The next slice of mainstream publicity that Crass enjoyed brought with it an element of farce. Confusion certainly reigned supreme at Loving magazine when they were tricked into giving away a Crass flexidisc to their teenage girl readership. How a teen mag’s bullshit detector let them down’: NME relays the story of Crass’ infamous hoax on Loving magazine. Rimbaud explained their intent was ‘to expose all this absolute shit they’re shovelling out. I mean, they actually put out Our Wedding, which is totally over the top. I don’t see how anyone could have taken it seriously. We were amazed when they agreed to put it out.’ (NME).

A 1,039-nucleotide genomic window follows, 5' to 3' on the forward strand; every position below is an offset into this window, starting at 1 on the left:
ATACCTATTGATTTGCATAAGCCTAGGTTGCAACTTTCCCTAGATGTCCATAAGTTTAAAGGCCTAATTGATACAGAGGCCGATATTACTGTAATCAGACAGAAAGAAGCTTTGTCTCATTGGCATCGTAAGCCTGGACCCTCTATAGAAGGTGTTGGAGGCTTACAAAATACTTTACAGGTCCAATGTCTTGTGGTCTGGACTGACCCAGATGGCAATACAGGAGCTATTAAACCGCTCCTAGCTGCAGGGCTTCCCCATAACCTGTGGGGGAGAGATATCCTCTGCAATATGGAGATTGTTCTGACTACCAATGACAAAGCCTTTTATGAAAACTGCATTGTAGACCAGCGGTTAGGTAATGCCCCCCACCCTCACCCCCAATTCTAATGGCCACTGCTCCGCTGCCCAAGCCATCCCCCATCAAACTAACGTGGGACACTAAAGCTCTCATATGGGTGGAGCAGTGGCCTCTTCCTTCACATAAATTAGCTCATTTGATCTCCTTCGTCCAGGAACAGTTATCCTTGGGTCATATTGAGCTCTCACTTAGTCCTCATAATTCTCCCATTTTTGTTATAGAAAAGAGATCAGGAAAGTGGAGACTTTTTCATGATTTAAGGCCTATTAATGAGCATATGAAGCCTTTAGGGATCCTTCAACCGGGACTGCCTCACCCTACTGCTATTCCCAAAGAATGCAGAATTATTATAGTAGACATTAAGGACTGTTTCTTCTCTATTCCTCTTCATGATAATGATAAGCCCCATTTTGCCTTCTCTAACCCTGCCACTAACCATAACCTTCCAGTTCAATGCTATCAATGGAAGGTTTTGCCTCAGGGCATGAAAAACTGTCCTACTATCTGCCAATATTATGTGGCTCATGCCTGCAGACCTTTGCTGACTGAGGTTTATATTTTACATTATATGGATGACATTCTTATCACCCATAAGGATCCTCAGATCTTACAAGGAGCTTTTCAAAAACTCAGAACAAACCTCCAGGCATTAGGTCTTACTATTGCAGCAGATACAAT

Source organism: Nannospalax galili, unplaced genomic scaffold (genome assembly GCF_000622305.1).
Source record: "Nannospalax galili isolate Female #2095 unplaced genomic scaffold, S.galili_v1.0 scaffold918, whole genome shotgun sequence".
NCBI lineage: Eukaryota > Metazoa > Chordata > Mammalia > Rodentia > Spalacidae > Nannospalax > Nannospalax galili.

As we were recording it, I was thinking there’s a heist here. So we got the idea of trying it out on one of these teeny magazines . . . cos it sounded so disgustingly convinc- ing!” Phil Free:“We realised we had to get the schmaltzy lyrics to fit the schmaltzy song.” Joy DeVivre:“Terrible words for terrible music! It had to fit a number of things: it was supposed to pass the idea of being on the Loving maga- zine flexi, so it had to be a believable piece.There was such an anti-mar- riage thing in the band.” The track was duly passed on to Loving editor Pam Lyons who fell for it hook, line and sinker. Crass pretended to be a rather more conformist outfit by the name of Creative Recording And Sound Services (CRASS) and approached a number of magazines with the idea of a free flexi release. Loving had taken the poisoned challice bait.When the scam became apparent Lyons roared:“This is a sick joke.We’ve turned Loving into a responsible and authoritative magazine” (what was it before, you wonder?) “and then this happens”, to which Penny Rimbaud responded by calling Loving and similar magazines “absolutely obscene and despica- ble. They exploit people in an aggressive and unpleasant manner”, adding that Crass was out to “expose the people who promote and produce the paper as emotional charlatans.They way they trivialise love and relationships is scandalous – it’s teenage pornography.”